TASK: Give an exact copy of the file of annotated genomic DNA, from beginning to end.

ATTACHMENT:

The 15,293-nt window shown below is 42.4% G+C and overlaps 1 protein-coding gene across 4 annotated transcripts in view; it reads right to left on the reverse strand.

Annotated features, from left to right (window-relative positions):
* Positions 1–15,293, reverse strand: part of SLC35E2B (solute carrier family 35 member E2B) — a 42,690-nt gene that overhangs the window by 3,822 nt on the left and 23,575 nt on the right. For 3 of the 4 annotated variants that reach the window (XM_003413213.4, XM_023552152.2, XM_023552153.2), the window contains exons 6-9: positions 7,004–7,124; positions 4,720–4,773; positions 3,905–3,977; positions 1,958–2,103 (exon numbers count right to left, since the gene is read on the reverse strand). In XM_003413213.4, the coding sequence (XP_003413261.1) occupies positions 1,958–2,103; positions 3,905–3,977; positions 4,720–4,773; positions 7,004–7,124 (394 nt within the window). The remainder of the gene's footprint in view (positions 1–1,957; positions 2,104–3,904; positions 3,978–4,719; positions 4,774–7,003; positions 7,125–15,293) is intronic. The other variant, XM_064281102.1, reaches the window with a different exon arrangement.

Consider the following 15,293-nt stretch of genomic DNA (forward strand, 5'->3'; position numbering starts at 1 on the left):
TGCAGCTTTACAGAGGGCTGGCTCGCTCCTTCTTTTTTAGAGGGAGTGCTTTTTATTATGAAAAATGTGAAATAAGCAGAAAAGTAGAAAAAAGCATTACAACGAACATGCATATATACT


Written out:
The 15,293-nt window shown below is 42.4% G+C and overlaps 1 protein-coding gene across 4 annotated transcripts in view; it reads right to left on the reverse strand.

Annotated features, from left to right (window-relative positions):
* Positions 1–15,293, reverse strand: part of SLC35E2B (solute carrier family 35 member E2B) — a 42,690-nt gene that overhangs the window by 3,822 nt on the left and 23,575 nt on the right. For 3 of the 4 annotated variants that reach the window (XM_003413213.4, XM_023552152.2, XM_023552153.2), the window contains exons 6-9: positions 7,004–7,124; positions 4,720–4,773; positions 3,905–3,977; positions 1,958–2,103 (exon numbers count right to left, since the gene is read on the reverse strand). In XM_003413213.4, the coding sequence (XP_003413261.1) occupies positions 1,958–2,103; positions 3,905–3,977; positions 4,720–4,773; positions 7,004–7,124 (394 nt within the window). The remainder of the gene's footprint in view (positions 1–1,957; positions 2,104–3,904; positions 3,978–4,719; positions 4,774–7,003; positions 7,125–15,293) is intronic. The other variant, XM_064281102.1, reaches the window with a different exon arrangement.

Consider the following 15,293-nt stretch of genomic DNA (forward strand, 5'->3'; position numbering starts at 1 on the left):
TGCAGCTTTACAGAGGGCTGGCTCGCTCCTTCTTTTTTAGAGGGAGTGCTTTTTATTATGAAAAATGTGAAATAAGCAGAAAAGTAGAAAAAAGCATTACAACGAACATGCATATATACT